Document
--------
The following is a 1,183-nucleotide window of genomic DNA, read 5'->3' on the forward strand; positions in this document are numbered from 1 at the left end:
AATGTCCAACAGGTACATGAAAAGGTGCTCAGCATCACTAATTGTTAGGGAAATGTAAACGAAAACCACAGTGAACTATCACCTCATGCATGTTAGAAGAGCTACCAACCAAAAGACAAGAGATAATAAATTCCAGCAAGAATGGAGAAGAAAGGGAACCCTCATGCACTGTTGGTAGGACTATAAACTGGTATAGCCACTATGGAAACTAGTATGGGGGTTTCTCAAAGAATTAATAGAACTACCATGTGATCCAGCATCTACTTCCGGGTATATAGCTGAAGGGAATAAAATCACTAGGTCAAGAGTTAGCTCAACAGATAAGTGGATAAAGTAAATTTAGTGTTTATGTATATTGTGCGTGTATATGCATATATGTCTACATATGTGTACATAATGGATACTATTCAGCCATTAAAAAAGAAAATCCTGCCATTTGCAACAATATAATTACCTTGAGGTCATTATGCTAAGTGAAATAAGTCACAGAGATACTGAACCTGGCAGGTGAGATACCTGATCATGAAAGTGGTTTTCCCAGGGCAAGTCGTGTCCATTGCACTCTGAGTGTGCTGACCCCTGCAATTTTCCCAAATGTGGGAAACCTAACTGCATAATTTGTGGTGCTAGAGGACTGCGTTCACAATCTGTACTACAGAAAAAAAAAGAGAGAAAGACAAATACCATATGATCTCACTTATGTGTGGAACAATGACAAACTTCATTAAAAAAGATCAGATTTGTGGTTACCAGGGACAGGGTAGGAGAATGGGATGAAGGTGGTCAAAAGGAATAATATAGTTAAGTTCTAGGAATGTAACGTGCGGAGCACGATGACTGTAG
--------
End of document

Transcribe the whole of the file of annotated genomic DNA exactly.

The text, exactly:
The following is a 1,183-nucleotide window of genomic DNA, read 5'->3' on the forward strand; positions in this document are numbered from 1 at the left end:
AATGTCCAACAGGTACATGAAAAGGTGCTCAGCATCACTAATTGTTAGGGAAATGTAAACGAAAACCACAGTGAACTATCACCTCATGCATGTTAGAAGAGCTACCAACCAAAAGACAAGAGATAATAAATTCCAGCAAGAATGGAGAAGAAAGGGAACCCTCATGCACTGTTGGTAGGACTATAAACTGGTATAGCCACTATGGAAACTAGTATGGGGGTTTCTCAAAGAATTAATAGAACTACCATGTGATCCAGCATCTACTTCCGGGTATATAGCTGAAGGGAATAAAATCACTAGGTCAAGAGTTAGCTCAACAGATAAGTGGATAAAGTAAATTTAGTGTTTATGTATATTGTGCGTGTATATGCATATATGTCTACATATGTGTACATAATGGATACTATTCAGCCATTAAAAAAGAAAATCCTGCCATTTGCAACAATATAATTACCTTGAGGTCATTATGCTAAGTGAAATAAGTCACAGAGATACTGAACCTGGCAGGTGAGATACCTGATCATGAAAGTGGTTTTCCCAGGGCAAGTCGTGTCCATTGCACTCTGAGTGTGCTGACCCCTGCAATTTTCCCAAATGTGGGAAACCTAACTGCATAATTTGTGGTGCTAGAGGACTGCGTTCACAATCTGTACTACAGAAAAAAAAAGAGAGAAAGACAAATACCATATGATCTCACTTATGTGTGGAACAATGACAAACTTCATTAAAAAAGATCAGATTTGTGGTTACCAGGGACAGGGTAGGAGAATGGGATGAAGGTGGTCAAAAGGAATAATATAGTTAAGTTCTAGGAATGTAACGTGCGGAGCACGATGACTGTAG